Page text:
Some suggest that the wise men were stricken with blindness, but the king was apparently also unable to read the message, and he was certainly able to see the writing on the wall.
In short, all we know is that the wise men could not read or understand the words — we are not told why.
The Unity of the Bible
This event gives us a wonderful example of the unity of the Bible. The Bible was written by many different authors over about 1500 years — but each writer was inspired by God, and so we see a unity throughout the Bible, from the first book written to the last book written. There are no contradictions. As the plan of God is revealed from the beginning to the end of the Bible, we see a single unified message.
Wayne Jackson: One of the truly astounding features of the Bible is the fact that these 66 documents, written over a span of some 1,600 years (from at least 1500 B.C. to A.D. 100), all fit together in such a stunningly coordinated pattern. Every book has its place and its unique contribution to make to the body of sacred literature. … A magnificent chorus of three-score and six masterpieces, collectively providing evidence of our great Creator and his redemptive love for humanity.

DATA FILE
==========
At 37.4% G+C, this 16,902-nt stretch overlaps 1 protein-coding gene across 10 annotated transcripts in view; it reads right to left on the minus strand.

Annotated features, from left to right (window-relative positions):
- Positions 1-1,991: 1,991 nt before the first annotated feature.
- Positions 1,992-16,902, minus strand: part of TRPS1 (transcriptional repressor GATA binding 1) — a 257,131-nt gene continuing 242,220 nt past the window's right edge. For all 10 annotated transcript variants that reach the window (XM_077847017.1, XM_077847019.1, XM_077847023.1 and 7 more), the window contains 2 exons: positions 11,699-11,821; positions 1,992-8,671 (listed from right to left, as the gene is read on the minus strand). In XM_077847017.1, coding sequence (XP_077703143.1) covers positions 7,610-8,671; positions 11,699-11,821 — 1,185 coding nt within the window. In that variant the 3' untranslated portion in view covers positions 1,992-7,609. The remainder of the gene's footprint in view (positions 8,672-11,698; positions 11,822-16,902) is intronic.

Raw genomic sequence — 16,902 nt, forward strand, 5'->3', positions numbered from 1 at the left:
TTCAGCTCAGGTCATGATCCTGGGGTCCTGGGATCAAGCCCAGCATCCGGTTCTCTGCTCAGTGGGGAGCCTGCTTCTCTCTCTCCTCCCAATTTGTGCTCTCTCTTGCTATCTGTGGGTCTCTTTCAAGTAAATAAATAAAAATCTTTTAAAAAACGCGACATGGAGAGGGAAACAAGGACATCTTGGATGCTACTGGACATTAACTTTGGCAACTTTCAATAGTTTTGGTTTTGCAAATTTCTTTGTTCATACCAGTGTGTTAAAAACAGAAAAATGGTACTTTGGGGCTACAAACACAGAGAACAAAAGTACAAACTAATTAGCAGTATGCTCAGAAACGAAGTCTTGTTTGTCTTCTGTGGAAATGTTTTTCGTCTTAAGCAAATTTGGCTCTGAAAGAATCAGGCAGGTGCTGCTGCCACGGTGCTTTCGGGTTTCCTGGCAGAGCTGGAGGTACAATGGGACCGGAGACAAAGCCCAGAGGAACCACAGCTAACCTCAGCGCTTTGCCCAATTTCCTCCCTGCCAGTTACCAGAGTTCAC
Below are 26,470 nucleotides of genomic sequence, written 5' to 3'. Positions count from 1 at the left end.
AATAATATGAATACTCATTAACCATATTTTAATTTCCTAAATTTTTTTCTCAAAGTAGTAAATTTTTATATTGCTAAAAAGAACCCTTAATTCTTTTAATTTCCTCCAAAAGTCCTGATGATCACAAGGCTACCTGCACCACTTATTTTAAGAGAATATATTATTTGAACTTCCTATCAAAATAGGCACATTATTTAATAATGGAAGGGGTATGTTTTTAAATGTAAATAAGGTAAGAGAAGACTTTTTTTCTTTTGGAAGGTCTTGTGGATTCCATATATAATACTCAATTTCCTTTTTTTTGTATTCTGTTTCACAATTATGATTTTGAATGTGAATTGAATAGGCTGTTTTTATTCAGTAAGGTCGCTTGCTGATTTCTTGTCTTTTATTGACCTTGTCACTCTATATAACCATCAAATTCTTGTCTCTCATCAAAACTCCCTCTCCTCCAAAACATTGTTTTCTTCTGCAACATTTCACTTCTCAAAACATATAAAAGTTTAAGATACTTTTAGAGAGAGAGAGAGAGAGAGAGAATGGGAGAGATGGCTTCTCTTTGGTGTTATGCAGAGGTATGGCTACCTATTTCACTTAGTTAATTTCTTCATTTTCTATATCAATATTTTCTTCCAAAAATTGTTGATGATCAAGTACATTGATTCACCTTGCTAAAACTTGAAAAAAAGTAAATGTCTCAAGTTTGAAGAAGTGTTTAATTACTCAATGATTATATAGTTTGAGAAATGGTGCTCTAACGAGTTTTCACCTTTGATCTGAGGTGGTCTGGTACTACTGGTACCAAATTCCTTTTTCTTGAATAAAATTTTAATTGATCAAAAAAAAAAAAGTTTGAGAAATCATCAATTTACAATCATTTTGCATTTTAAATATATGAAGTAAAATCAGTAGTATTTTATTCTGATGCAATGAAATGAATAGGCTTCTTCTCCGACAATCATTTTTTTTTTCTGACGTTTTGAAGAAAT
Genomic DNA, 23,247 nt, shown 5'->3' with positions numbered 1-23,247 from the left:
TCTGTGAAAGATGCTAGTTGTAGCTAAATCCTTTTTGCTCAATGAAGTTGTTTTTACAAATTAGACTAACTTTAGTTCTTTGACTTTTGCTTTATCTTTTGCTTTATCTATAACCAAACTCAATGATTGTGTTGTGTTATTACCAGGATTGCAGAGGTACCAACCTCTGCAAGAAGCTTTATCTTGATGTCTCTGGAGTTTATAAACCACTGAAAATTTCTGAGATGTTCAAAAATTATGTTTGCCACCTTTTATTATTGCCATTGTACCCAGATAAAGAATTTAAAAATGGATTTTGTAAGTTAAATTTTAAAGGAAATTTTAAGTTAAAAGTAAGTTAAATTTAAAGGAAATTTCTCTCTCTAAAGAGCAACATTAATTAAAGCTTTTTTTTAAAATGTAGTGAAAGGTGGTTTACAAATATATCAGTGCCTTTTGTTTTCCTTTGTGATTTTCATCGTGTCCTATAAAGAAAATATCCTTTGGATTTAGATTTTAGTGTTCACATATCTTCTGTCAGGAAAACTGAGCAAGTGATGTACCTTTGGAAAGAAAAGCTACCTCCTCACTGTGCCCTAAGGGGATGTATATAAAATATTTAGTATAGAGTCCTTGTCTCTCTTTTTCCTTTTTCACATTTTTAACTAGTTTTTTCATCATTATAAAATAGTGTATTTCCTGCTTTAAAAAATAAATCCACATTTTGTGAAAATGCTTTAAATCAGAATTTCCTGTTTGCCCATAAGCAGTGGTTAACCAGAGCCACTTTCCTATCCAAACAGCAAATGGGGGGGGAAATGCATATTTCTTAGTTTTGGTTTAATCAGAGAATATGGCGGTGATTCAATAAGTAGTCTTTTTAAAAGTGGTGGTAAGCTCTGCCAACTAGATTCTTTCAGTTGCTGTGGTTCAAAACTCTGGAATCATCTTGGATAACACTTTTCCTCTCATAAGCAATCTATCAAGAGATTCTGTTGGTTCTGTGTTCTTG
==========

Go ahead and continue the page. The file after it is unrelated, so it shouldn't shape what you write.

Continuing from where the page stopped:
How do we see that in Daniel 5?
The Babylonian Empire was coming to an end this very night — and what was happening? There was confusion about language.
How did Babylon begin? With a confusion of language in Genesis 11:1-9.
God took them out the way they came in! They had not learned their lesson.
No one who studies the Bible can fail to see that one author is behind it all — and not just in writing it, but also in doing it!
The queen in verse 10 is not the wife of Belshazzar because verse 2 tells us that Belshazzar’s “wives” were already present at the feast and this queen was not present at the feast, but came in only later when she heard about the trouble.
So who was she? She must have been a highly prestigious person to enter the banquet hall uninvited. Also, when she arrived, she seems to have taken charge.